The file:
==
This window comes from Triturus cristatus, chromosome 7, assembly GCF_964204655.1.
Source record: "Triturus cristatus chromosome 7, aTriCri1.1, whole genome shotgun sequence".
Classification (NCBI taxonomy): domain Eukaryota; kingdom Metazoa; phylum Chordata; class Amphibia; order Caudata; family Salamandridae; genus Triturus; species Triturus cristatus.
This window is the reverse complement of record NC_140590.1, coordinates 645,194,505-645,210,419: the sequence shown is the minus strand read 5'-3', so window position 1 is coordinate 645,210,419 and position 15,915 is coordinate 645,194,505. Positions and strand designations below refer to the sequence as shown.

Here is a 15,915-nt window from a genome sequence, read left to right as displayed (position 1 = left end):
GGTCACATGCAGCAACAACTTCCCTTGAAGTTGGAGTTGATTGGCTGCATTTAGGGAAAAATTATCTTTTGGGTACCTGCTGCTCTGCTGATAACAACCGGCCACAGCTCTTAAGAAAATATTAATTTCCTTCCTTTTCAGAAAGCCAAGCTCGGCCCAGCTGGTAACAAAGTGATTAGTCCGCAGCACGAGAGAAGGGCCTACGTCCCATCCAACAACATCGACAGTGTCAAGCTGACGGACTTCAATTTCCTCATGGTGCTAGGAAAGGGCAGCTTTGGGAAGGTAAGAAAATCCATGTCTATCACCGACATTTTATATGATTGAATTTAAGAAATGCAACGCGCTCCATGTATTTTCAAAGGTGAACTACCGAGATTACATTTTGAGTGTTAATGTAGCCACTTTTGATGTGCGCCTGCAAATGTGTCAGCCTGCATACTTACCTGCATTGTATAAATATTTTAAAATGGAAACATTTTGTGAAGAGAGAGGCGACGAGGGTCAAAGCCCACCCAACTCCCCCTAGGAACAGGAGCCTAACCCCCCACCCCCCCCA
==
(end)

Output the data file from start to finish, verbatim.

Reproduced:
This window comes from Triturus cristatus, chromosome 7, assembly GCF_964204655.1.
Source record: "Triturus cristatus chromosome 7, aTriCri1.1, whole genome shotgun sequence".
Classification (NCBI taxonomy): domain Eukaryota; kingdom Metazoa; phylum Chordata; class Amphibia; order Caudata; family Salamandridae; genus Triturus; species Triturus cristatus.
This window is the reverse complement of record NC_140590.1, coordinates 645,194,505-645,210,419: the sequence shown is the minus strand read 5'-3', so window position 1 is coordinate 645,210,419 and position 15,915 is coordinate 645,194,505. Positions and strand designations below refer to the sequence as shown.

Here is a 15,915-nt window from a genome sequence, read left to right as displayed (position 1 = left end):
GGTCACATGCAGCAACAACTTCCCTTGAAGTTGGAGTTGATTGGCTGCATTTAGGGAAAAATTATCTTTTGGGTACCTGCTGCTCTGCTGATAACAACCGGCCACAGCTCTTAAGAAAATATTAATTTCCTTCCTTTTCAGAAAGCCAAGCTCGGCCCAGCTGGTAACAAAGTGATTAGTCCGCAGCACGAGAGAAGGGCCTACGTCCCATCCAACAACATCGACAGTGTCAAGCTGACGGACTTCAATTTCCTCATGGTGCTAGGAAAGGGCAGCTTTGGGAAGGTAAGAAAATCCATGTCTATCACCGACATTTTATATGATTGAATTTAAGAAATGCAACGCGCTCCATGTATTTTCAAAGGTGAACTACCGAGATTACATTTTGAGTGTTAATGTAGCCACTTTTGATGTGCGCCTGCAAATGTGTCAGCCTGCATACTTACCTGCATTGTATAAATATTTTAAAATGGAAACATTTTGTGAAGAGAGAGGCGACGAGGGTCAAAGCCCACCCAACTCCCCCTAGGAACAGGAGCCTAACCCCCCACCCCCCCCA